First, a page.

Jadzia Dax is a joined Trill, a human-alien symbiotic entity, whose previous host had worked closely with Sisko in the past. Immediate impressions are of wisdom, age, and bemused detachment. In this episode, the writers use a religious artifact, an Orb, to present us with a flashback to the transfer of the symbiont from the previous host. There's definitely a sense of mystery with Dax.

Doctor Bashir is a young, brash, brilliant doctor, with little experience in the field. He's completely without any sense of tact. He definitely lacks McCoy's wry sense of knowing sarcasm.

Odo is the station's chief of security. As a shapeshifter, he's an outsider, very much fulfilling the same role as Spock and Data, with hints of an unknown origin story.

Then there's Quark, the Ferengi bartender, who is quite possibly one of the most amusing characters in Star Trek. Since the Ferengi were introduced in the TNG episode The Last Outpost, they were always conniving little creatures. While profit is certainly still an issue, we see already signs of the importance of the family unit.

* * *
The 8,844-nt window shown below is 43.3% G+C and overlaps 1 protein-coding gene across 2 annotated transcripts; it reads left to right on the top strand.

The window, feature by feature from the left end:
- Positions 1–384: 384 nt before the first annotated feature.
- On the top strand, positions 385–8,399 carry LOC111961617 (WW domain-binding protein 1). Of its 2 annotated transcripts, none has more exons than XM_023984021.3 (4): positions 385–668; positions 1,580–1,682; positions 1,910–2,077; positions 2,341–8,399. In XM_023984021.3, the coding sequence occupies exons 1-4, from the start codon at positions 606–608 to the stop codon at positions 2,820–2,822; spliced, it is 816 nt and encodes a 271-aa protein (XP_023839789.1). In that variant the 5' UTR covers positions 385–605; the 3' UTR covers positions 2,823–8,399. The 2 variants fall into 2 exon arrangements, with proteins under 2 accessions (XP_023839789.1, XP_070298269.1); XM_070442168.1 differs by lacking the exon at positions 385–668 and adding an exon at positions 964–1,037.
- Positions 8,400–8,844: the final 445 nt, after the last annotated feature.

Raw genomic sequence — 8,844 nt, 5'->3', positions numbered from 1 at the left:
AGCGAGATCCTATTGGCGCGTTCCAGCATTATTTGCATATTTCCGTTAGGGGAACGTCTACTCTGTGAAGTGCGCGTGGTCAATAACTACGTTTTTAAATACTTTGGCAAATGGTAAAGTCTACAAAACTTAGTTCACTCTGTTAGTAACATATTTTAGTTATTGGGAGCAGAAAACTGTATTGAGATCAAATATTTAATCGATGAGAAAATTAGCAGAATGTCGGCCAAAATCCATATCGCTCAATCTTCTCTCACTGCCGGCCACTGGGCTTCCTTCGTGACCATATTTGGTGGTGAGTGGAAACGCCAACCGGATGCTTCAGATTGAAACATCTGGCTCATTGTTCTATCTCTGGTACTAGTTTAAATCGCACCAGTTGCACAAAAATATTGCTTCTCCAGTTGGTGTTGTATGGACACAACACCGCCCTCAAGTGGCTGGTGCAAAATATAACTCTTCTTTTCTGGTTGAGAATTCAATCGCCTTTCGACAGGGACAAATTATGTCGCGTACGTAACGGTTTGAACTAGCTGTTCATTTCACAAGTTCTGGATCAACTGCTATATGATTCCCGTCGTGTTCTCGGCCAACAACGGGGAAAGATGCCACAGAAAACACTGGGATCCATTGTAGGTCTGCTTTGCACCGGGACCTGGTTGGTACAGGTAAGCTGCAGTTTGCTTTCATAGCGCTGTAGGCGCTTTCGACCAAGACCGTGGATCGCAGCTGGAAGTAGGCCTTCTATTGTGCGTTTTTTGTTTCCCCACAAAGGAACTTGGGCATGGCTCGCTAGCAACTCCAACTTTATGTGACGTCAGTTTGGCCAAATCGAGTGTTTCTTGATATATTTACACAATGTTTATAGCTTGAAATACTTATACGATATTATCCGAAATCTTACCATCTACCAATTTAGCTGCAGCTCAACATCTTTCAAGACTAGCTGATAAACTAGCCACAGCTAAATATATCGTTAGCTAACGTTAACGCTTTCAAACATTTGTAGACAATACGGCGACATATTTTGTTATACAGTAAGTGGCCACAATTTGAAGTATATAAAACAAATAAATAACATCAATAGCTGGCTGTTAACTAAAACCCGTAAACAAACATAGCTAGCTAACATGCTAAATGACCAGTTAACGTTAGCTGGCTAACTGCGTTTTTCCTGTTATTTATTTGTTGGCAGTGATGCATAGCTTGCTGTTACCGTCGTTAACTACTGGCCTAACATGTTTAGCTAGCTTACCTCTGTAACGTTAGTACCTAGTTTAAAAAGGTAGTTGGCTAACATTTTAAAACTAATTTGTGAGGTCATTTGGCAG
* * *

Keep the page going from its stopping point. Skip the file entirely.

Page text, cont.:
Finally, we get to Sisko. He's a complicated character, especially in this first episode. He's the lead character of the series as a whole, as well as this episode in particular. In this beginning episode, we see a broken man begin a path to healing.

The great tragedy in TNG was The Best of Both Worlds, when Captain Picard is surgically altered as Locutus of Borg. Here, the Borg represent a loss of humanity, a loss of individuality. In the opening scene of DS9, we see these same events through the eyes of Benjamin Sisko, where his wife Jennifer is killed in the massacre at Wolf 359. This very personal loss leaves Sisko to raise their son Jake alone.

This is a moment which defines Sisko. When he meets with Picard, we get a sense of resentment and anger towards the senior officer. To Sisko, Picard personifies the Borg, and is a reminder of what he has lost.